Panis Cafe, 61 High Bridge, Newcastle
TURNING the corner from Grey Street on to the cobbled street of High Bridge, Panis Cafe makes a welcoming sight for sore eyes for two ladies seeking a cool spot for a late lunch.
The authentic Italian cafe/restaurant, run by the Pani family (made up of five brothers and one sis), is a haven amid the hustle and bustle of the city centre.
And for us ladies in a hurry it was the perfect spot for a hearty lunch, which was turned around in pretty quick time. Handy too, if you’re after a quick bite to eat pre-theatre.
Those with long memories will remember the eaterie from its simple beginnings as a small cafe, but still with that indefinable great vibe.
Remarkably, it’s 18 years old now and still going strong with the establishment having expanded over the years to encompass a rear restaurant.
Staff told us with pride that the busy restaurant’s coming-of-age birthday was due to be celebrated the day after we visited.
Although the front of the cafe enjoys natural light, the back restaurant is artificially lit and while cosy and imbued with ambience in the evening, can appear a touch gloomy in the daytime.
I only remembered this as we turned down seats in the front of the restaurant for a table at the back!
Here it is simply furnished in rustic style with wooden floorboards and undressed, sturdy wooden tables with paper napkins, and warm orange walls.
Display cases show Italian nick-nacks and chalkboards are dotted around the walls with various dessert and wine options.
Daughter Serena had a view of the old-style serving hatch from the kitchen, which she was rather taken with, watching the chefs go about their business.
We were on a parking meter and since eagle-eyed traffic wardens in Newcastle never miss a trick, we had one eye on the clock.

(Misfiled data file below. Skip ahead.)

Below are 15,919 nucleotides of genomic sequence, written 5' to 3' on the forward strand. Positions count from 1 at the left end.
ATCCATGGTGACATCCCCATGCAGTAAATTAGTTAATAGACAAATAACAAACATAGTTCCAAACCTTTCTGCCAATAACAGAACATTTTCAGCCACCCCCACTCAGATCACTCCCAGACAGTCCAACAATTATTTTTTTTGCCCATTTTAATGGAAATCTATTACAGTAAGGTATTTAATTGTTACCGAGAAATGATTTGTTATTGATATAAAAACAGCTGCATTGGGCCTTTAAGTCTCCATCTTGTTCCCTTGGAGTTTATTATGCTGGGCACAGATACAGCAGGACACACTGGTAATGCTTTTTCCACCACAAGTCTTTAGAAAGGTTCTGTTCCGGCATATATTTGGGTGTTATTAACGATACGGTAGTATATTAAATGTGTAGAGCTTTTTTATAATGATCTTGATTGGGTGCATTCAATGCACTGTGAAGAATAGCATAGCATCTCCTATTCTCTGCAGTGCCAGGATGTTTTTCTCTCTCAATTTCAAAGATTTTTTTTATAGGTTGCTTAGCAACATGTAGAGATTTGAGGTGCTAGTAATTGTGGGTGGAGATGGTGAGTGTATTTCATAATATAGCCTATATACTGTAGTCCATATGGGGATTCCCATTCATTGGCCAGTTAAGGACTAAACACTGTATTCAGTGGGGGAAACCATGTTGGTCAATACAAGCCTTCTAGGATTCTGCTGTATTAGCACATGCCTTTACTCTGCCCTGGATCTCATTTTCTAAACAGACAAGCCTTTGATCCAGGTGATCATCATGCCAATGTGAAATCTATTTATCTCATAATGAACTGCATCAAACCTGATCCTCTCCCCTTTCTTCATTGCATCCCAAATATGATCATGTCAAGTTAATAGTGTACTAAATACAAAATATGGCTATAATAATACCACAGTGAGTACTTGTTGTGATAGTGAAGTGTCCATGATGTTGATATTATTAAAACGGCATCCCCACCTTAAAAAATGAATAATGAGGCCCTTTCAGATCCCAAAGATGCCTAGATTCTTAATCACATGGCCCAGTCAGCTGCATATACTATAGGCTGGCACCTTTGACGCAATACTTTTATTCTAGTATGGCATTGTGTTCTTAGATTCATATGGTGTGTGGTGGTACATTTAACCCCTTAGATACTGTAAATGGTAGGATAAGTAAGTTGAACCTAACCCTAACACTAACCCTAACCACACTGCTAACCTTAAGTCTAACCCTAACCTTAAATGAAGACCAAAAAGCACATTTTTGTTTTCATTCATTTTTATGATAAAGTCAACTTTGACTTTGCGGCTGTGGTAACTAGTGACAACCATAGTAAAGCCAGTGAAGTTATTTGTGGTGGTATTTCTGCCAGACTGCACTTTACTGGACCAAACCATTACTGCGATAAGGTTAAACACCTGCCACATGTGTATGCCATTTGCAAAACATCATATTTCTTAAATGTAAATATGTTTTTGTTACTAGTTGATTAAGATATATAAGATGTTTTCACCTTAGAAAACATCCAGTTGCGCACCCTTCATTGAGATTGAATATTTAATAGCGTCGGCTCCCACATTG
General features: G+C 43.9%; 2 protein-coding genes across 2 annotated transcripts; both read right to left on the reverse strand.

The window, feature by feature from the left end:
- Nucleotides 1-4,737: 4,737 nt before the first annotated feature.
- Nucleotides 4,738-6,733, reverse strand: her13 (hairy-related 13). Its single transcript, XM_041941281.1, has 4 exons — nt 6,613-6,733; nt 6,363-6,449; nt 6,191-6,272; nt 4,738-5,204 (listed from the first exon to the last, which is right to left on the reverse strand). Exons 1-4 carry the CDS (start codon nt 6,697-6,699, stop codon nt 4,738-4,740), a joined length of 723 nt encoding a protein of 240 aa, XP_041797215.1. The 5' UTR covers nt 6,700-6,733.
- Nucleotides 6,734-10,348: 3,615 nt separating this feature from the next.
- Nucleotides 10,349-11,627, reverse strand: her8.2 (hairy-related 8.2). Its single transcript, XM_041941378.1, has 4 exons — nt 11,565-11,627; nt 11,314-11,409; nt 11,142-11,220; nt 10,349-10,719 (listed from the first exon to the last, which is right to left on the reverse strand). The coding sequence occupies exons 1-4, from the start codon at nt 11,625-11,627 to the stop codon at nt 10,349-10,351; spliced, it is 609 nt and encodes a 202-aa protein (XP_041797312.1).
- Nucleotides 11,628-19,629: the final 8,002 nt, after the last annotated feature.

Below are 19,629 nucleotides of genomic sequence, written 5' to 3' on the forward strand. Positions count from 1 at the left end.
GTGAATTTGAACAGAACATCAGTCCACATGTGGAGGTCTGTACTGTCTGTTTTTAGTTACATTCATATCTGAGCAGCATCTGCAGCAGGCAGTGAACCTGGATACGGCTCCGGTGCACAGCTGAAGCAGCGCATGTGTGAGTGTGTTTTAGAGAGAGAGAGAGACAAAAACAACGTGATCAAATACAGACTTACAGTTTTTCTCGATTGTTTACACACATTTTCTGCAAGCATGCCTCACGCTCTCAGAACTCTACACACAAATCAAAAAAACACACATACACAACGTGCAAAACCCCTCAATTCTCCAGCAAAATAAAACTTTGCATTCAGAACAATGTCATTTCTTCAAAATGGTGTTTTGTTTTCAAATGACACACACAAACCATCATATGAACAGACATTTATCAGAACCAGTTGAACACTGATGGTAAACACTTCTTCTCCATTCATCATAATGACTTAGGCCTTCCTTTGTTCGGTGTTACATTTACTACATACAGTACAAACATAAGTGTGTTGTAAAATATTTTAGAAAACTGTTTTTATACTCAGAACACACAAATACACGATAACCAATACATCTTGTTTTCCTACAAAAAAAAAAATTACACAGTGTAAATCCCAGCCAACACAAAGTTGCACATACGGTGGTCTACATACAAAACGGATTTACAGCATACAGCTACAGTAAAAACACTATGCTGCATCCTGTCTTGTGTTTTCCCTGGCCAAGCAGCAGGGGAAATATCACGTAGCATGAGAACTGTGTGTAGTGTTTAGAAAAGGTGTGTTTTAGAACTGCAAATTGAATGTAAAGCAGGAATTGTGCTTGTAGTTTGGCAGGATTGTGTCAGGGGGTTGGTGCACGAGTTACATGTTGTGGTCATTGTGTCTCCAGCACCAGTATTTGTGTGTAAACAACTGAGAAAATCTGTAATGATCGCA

A chalkboard with a list of lunchtime specials was already in place on our table.
The ricotta and porcini ravioli, £6, caught my eye while Serena opted for tortellini with ricotta and spinach, £6.20, from the main lunchtime menu. There are no pizzas on the menu but everything else from soups, toasties, appetisers such as bruschetta, antipasto and piadine flatbreads, and pasta dishes as well as hearty fillers such as sausage casserole, chicken and sea bass dishes.
Our orders were quickly dispatched and we sipped glasses of mango juice, £1.60, and a small glass of Trebbiano house white wine for me, a bargain at £2.45.
We liked the relaxed feel of what is evidently a popular eaterie, the staff were super-friendly, and there were a few other mums and daughters resting weary legs after an afternoon’s sales shopping.
Some had popped in for a coffee and snack, others were sharing a bottle of wine. It looks the sort of place that offers all things.
We shared a starter of Panis bruschetta, £3.25, a doorstop-sized piece of toasted crusty bread laden with goodies, which was just a little on the cool side. It came spread with black olive pate, and topped with large slice of Provolone cheese and sun-dried tomatoes.
It was ample for two, and the strong flavours of the olive spread and the mild smoky flavour of the thin cheese worked well.